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Introduction of The Book ‘Maharani Jind Kaur’ By ML Ahluwalia
Kennel officer Manna Singh Aulakh's daughter, Jind Kaur had exceptionally attractive looks and was vivacious enough to attract the attention of the lion of the Punjab. Though 57, the Maharaja retained his passion to discern and possess beauty. Since she was the daughter of his friend-officer who hailed from a nearby village (Chichrianwali) of his own birth-place, Gujranwala, Jind Kaur could be inducted into the royal zanana (harem) only after the nuptial ceremonies had been gone through. Her captivating eyes and ever-ready wit so enchanted the one-eyed lion that she became his JIND (life and strength) in the literal sense. But she attracted the public eye only after she gave birth to a son (Duleep Singh) on the 6th September 1838. The Maharaja was then at Amritsar when Munshi Govind Sahai brought the news from Lahore.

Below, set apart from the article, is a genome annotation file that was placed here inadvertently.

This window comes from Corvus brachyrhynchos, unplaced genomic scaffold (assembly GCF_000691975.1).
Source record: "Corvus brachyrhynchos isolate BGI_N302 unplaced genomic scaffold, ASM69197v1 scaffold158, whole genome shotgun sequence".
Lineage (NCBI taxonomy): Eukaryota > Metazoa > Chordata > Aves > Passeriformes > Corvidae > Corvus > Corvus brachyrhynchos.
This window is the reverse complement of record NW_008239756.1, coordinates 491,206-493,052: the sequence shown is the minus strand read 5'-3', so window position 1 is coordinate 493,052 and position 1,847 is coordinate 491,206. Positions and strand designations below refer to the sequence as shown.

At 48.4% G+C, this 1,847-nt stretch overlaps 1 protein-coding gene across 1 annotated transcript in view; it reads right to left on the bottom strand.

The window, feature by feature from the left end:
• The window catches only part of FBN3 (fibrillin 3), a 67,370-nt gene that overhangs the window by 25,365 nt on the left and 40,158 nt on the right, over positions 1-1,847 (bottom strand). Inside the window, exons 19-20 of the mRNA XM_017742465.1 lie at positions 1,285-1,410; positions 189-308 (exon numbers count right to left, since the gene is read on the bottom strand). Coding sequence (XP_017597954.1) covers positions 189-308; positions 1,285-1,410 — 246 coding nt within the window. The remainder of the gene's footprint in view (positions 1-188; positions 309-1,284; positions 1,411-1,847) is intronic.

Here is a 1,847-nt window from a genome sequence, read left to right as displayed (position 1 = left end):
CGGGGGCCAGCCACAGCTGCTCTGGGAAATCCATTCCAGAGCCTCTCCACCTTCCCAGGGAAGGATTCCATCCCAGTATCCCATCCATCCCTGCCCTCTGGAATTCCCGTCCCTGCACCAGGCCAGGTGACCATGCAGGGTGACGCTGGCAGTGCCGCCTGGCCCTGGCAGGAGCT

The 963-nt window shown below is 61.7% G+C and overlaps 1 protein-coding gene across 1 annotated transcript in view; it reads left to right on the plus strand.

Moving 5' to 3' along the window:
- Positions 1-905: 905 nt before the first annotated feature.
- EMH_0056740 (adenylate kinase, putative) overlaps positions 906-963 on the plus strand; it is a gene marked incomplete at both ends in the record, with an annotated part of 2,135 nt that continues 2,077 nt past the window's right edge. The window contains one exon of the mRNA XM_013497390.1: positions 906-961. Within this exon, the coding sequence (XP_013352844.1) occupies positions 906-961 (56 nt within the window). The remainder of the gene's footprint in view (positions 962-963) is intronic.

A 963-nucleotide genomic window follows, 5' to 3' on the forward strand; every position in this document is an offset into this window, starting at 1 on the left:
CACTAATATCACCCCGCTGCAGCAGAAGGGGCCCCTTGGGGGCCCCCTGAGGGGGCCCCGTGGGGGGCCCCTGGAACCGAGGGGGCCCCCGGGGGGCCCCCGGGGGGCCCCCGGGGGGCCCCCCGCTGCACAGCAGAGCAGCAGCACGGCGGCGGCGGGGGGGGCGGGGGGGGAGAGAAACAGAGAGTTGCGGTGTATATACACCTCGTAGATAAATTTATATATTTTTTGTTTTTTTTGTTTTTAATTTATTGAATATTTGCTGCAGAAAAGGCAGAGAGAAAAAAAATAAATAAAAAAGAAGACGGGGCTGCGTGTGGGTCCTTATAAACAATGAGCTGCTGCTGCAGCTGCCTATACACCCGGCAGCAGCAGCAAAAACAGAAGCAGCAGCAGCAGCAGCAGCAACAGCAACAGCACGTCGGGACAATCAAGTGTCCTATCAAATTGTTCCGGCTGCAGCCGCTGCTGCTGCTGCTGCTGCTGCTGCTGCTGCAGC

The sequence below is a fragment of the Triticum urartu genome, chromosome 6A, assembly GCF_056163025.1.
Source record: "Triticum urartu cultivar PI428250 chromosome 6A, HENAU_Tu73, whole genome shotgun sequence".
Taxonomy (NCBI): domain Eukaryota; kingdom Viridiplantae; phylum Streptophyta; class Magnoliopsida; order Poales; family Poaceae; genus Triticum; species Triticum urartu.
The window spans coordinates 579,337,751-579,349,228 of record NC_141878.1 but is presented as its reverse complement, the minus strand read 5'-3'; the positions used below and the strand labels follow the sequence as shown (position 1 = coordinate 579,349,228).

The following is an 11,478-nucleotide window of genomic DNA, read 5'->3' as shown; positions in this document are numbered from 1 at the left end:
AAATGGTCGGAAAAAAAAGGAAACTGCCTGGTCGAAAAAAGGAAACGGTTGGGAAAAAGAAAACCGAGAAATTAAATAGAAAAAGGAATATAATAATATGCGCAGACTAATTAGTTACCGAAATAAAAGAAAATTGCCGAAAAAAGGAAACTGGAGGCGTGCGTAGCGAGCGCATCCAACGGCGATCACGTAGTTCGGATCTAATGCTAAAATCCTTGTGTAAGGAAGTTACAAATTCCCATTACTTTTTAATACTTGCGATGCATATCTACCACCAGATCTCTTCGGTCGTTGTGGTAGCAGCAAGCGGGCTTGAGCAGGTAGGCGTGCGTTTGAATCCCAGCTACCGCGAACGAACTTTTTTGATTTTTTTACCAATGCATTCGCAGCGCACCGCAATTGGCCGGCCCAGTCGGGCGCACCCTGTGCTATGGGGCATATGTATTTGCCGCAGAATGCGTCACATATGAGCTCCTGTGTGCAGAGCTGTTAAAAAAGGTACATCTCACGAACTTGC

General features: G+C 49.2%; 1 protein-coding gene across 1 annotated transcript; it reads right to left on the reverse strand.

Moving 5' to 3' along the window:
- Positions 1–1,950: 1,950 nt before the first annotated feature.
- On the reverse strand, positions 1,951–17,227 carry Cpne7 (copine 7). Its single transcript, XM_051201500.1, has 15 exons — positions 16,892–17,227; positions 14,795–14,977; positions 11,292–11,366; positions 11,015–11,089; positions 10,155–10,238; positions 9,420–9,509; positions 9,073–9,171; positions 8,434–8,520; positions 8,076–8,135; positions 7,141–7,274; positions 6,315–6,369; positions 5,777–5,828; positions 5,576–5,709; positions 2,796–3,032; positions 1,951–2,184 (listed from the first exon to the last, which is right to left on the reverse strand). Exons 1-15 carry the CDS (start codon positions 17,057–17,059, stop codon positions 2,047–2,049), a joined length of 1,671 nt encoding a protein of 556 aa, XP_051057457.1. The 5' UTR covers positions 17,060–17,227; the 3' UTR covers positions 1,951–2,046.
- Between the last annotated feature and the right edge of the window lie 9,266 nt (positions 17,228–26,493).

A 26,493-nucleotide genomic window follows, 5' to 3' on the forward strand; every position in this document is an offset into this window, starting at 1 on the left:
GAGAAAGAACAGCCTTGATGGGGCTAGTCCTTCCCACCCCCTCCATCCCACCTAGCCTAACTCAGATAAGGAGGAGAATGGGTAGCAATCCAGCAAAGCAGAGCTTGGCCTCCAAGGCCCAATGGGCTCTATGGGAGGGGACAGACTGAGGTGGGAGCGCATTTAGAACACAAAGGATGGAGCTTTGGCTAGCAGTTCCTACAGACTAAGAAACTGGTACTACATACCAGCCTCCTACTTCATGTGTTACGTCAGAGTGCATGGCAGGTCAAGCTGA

Sohan Lal Suri, a court historian, records : "the glorious Sahibzada (Prince) was born of Mai Jindan." He writes further : "On hearing the tidings, the Sarkar exhibited unlimited pleasure...the Raja Kalan Bahadur (Dhyan Singh), according to the custom prevalent among the people of the hills, placed a basket full of fruit and fresh vegetables over the head of the Munshi. A few days later gold ornaments such as hansli and bangles as well as a large amount in cash were given to the Munshi for the child and his mother."1 In any case, this youngest son of Ranjit Singh was soon after called upon to play a very crucial and conspicuous role in the wake of the falling fortunes of the Sarkar-i-Khalsa. Even in that dismal situation she tried to make the best use of not only her wit, wisdom and unusual courage, but also of her feminine charm and beauty to save the sinking ship of the State. In 1843, Lord Ellenborough, the men Governor-General of British Indian Government and the main actor in Sindh episode, cautioned the Duke of Wellington in London "that it would not be so easy to deal with Maharani Jindan as he could with the Amirs of Sindh because she was a woman of determined courage."2 The same was confirmed by the jittering Lord Dalhousie when the Maharani escaped to Nepal from the well-guarded and formidable fort of Chunar. The Governor-General wrote to the Secretary of State in London, "that having watched the defiant Maharani's conduct during the last few years, he was firmly of the opinion that she was the only person of manly understanding in the Punjab." If any proof of that was wanting, it lay in the manner she could tame the boistrous and rebellious soldiery of the times of her husband, who in the name of the defence of the Khalsa Sarkar were fast digging its grave. This young lady hardly twenty-seven years of age stormed into their ranks, throwing aside her purdah, did some plain-speaking with them when all her chiefs had succumbed out of sheer fear. And lo ! the tigers who, a moment earlier were virtually on the rampage outside the palace gate, became spell-bound after listening to her for some time, to declare in unison that henceforth they would regard her as "the mother of the Khalsa or Raj Mata." So great was the impact of that act of hers that even when the British hierarchy in India as is usual with any imperial power began to hit her below the belt and began to defame her as a profligate woman, it did not produce the desired effect. Even Henry Lawrence, a moderate amongst them, began to mention about her relations with Raja Lal Singh in his official reports, while Lord Hardinge, the Governor-General, felt helpless that no amount of character assassination was producing any adverse effect on the minds of the common Punjabis or even the Sikh chiefs.